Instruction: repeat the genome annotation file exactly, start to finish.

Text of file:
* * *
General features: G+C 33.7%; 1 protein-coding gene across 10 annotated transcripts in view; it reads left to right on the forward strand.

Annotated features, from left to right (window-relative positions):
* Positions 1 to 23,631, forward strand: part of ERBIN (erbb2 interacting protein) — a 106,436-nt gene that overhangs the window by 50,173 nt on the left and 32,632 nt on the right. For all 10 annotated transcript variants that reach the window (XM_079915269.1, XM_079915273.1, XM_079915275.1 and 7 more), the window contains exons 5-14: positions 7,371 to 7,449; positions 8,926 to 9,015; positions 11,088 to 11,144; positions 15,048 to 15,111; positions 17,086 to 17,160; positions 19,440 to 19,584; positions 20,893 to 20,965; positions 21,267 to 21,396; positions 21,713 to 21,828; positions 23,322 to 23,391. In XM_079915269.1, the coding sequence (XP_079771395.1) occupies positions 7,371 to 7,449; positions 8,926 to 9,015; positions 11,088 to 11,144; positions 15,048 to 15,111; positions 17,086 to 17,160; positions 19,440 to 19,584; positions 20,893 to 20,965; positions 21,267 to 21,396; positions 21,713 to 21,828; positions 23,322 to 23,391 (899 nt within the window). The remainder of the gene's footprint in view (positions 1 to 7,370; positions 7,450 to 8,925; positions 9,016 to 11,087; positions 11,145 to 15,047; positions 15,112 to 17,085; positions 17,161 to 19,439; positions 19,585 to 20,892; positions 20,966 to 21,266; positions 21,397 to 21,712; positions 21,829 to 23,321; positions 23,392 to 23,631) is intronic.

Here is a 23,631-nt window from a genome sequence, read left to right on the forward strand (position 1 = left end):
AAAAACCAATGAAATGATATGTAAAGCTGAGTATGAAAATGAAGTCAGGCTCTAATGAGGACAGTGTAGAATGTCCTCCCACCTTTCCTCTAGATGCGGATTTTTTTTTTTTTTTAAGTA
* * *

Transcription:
General features: G+C 33.7%; 1 protein-coding gene across 10 annotated transcripts in view; it reads left to right on the forward strand.

Annotated features, from left to right (window-relative positions):
* Positions 1 to 23,631, forward strand: part of ERBIN (erbb2 interacting protein) — a 106,436-nt gene that overhangs the window by 50,173 nt on the left and 32,632 nt on the right. For all 10 annotated transcript variants that reach the window (XM_079915269.1, XM_079915273.1, XM_079915275.1 and 7 more), the window contains exons 5-14: positions 7,371 to 7,449; positions 8,926 to 9,015; positions 11,088 to 11,144; positions 15,048 to 15,111; positions 17,086 to 17,160; positions 19,440 to 19,584; positions 20,893 to 20,965; positions 21,267 to 21,396; positions 21,713 to 21,828; positions 23,322 to 23,391. In XM_079915269.1, the coding sequence (XP_079771395.1) occupies positions 7,371 to 7,449; positions 8,926 to 9,015; positions 11,088 to 11,144; positions 15,048 to 15,111; positions 17,086 to 17,160; positions 19,440 to 19,584; positions 20,893 to 20,965; positions 21,267 to 21,396; positions 21,713 to 21,828; positions 23,322 to 23,391 (899 nt within the window). The remainder of the gene's footprint in view (positions 1 to 7,370; positions 7,450 to 8,925; positions 9,016 to 11,087; positions 11,145 to 15,047; positions 15,112 to 17,085; positions 17,161 to 19,439; positions 19,585 to 20,892; positions 20,966 to 21,266; positions 21,397 to 21,712; positions 21,829 to 23,321; positions 23,392 to 23,631) is intronic.

Here is a 23,631-nt window from a genome sequence, read left to right on the forward strand (position 1 = left end):
AAAAACCAATGAAATGATATGTAAAGCTGAGTATGAAAATGAAGTCAGGCTCTAATGAGGACAGTGTAGAATGTCCTCCCACCTTTCCTCTAGATGCGGATTTTTTTTTTTTTTTAAGTA